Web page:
4 Indicators that a VC is Right for Your Startup

Note: The full article on this topic first appeared on Entrepreneur. You can read it here.  

Today there are more funding options for early stage startups than ever before. In the first three quarters of 2014, $33 billion was invested in U.S. startups by venture firms alone, surpassing the $29.8 billion invested in all of 2013. It is truly an exciting time to be an entrepreneur.

Below I outline how to determine which VC is right for your startup:

1. They have good references from startups and other VCs

It’s important to get a reference before you ask for a meeting with a venture capitalist.

  • What do previous or current companies they’ve invested in say?
  • Do other VCs they have worked with commend them for their collaboration?
  • Have they made historically successful investments?
  • What is their track record?
  • Where is the firm in terms of overall performance?
  • What stage is the VC fund in? Do they have reserves?

From this, you’ll be able to tell quickly if a VC has a history of being fully committed and supportive of their portfolio companies, or bull-headed, arrogant or difficult to work with. While it’s important to note that different VCs have different styles, very little gets done with an incompetent person in the room.

2. They listen first

Listening is one of the most undervalued skills of a good VC. It means that they understand the value of letting the CEO lead the company.

A good VC knows only to interfere when necessary, not at every opportunity. They also will not bull rush their way into the company, assume they’re always right, or apply what has worked in a previous scenario. This is especially important because innovation is happening at a staggering pace — even changing business plans and the way money is made.

Listening to the market, customers and other board members are all vital to succeeding in the good times and the hard times because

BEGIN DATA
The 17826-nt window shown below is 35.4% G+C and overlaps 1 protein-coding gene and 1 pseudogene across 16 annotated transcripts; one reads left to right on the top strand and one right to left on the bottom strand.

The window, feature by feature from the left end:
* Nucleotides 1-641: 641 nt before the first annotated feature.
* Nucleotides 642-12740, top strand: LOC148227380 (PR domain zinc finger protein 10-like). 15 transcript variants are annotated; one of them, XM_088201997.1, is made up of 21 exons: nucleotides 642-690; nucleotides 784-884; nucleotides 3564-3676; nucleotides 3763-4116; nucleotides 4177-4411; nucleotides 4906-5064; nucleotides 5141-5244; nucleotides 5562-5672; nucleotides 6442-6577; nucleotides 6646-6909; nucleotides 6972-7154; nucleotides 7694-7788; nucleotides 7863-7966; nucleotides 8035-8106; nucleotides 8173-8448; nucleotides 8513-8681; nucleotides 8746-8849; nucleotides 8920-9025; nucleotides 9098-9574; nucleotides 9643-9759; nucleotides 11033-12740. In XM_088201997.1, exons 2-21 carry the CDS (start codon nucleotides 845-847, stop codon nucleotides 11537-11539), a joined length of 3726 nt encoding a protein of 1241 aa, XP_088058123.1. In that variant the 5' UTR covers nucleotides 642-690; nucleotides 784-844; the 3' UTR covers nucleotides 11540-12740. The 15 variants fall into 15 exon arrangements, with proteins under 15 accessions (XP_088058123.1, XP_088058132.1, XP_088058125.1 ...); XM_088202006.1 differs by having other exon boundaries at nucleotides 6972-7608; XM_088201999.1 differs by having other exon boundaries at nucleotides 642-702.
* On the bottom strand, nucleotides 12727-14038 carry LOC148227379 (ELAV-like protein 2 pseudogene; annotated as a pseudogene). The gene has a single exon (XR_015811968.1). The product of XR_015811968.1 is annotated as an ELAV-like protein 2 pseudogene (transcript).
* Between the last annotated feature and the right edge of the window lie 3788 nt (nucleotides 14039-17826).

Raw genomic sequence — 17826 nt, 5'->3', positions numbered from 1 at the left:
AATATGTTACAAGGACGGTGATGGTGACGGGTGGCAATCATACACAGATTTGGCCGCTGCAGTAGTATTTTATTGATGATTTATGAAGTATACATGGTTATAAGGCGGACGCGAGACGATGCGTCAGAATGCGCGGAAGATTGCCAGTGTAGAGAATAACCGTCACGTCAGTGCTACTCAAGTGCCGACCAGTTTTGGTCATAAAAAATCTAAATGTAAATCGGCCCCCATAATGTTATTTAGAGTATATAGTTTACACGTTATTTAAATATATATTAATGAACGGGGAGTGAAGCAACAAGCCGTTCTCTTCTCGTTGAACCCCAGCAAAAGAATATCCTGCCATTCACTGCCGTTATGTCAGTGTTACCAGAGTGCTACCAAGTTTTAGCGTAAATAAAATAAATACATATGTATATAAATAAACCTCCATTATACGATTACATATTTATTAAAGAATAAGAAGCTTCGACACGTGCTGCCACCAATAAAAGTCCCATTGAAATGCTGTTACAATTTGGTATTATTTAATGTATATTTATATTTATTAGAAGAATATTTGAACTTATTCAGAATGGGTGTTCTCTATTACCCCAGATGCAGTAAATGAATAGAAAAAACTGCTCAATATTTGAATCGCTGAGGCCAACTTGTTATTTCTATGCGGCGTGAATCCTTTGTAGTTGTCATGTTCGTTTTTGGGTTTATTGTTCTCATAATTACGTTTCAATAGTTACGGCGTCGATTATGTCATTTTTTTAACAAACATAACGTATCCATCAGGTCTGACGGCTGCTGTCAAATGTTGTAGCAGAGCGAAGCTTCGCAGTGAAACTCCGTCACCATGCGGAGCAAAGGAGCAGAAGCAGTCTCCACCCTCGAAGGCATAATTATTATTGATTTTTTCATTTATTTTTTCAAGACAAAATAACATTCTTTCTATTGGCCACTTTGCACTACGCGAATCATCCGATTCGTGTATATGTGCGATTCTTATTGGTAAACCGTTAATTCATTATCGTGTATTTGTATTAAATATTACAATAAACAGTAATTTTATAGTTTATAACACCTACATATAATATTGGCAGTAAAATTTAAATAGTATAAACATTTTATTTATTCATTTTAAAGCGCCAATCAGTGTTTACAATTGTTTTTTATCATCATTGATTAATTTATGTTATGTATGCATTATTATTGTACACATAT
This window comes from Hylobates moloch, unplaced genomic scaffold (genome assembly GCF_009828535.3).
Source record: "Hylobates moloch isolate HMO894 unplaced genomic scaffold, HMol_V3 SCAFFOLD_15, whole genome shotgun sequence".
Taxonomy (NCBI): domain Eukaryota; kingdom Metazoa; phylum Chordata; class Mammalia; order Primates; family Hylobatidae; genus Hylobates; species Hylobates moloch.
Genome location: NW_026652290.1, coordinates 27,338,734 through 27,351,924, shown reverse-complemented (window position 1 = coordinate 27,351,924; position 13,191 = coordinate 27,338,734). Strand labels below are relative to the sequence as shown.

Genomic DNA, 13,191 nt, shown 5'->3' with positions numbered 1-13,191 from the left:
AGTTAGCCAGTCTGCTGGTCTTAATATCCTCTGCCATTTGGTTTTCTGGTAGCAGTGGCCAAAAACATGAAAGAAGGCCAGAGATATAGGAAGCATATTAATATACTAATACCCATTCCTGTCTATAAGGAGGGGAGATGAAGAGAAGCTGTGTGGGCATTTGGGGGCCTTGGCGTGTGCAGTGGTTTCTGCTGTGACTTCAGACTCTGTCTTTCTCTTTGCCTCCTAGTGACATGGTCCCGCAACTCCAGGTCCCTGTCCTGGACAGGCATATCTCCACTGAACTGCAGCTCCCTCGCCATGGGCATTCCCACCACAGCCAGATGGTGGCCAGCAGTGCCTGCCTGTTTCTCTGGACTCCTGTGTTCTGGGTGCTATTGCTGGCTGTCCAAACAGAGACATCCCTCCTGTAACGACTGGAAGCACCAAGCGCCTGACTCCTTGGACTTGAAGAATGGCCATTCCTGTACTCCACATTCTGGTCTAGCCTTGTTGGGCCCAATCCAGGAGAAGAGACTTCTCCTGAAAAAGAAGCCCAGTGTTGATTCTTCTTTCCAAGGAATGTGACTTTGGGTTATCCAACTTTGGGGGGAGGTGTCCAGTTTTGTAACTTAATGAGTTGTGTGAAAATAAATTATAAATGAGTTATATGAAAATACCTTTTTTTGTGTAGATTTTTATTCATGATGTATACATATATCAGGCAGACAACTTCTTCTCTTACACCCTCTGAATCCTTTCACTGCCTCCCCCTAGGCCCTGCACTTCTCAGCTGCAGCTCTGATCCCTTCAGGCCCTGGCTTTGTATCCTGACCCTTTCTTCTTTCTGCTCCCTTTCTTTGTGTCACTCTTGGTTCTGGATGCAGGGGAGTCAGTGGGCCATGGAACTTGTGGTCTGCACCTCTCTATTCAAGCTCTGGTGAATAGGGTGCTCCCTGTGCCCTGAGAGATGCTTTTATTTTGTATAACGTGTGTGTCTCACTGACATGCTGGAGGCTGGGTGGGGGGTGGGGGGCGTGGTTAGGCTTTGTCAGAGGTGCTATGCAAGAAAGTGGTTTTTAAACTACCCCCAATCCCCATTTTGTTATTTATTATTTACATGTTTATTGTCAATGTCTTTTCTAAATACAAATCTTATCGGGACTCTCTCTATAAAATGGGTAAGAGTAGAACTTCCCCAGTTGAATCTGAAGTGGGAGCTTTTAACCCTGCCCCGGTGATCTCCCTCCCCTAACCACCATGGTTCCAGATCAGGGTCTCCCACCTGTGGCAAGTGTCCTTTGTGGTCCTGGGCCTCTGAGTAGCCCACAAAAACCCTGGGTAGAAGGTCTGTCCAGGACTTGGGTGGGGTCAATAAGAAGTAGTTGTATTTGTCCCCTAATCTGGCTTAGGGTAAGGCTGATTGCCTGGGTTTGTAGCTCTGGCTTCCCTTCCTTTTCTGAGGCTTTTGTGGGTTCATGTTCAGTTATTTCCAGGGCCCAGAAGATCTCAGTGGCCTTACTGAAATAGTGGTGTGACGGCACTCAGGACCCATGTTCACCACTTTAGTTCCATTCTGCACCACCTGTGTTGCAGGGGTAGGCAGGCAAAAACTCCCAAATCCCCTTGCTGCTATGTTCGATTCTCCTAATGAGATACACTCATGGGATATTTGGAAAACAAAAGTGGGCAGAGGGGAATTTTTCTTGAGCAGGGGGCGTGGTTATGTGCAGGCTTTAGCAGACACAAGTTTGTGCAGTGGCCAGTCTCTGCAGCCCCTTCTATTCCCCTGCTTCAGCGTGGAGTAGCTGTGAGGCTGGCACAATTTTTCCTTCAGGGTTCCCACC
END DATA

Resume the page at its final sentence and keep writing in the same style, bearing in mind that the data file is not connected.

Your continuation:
3. They don’t run at the first sight of blood

You should test their commitment to your idea, the company and the team.

  • Do they talk about it and actively promote your company?
  • Are they genuinely as excited about growing the company as you are?
  • Will they be your “fox hole buddy” when times get tough?

The best VC for you will be very excited about partnering with your company and will bear down with you when things get hard – because it will get hard.

4. Their focus is your success

The right VC knows that their job is to work for you, not the other way around. Their main concern should be how they can make the CEO insanely successful! They should instinctively know how to do more with less intervention.

If they only engage at certain strategic points, it prevents them from meddling too much, becoming a distraction, or worse, a dictator pushing their own agenda.

The people you surround yourself with at the table will make all the difference in the result of your company. That’s why it is so important that founders know how to build an effective board. And along those lines, that there are certain personalities that are harmful to have at the table. By far the worst is the VC who sees their success as more important than yours.

If you ever have serious concerns about the VCs interested in investing in you, it is important to consider if venture capital is the best option for you or not. There are many options for funding early stage companies and the future of yours will depend significantly on the people you choose to partner with. Selecting these people carefully is a decision worth putting every thought and consideration into.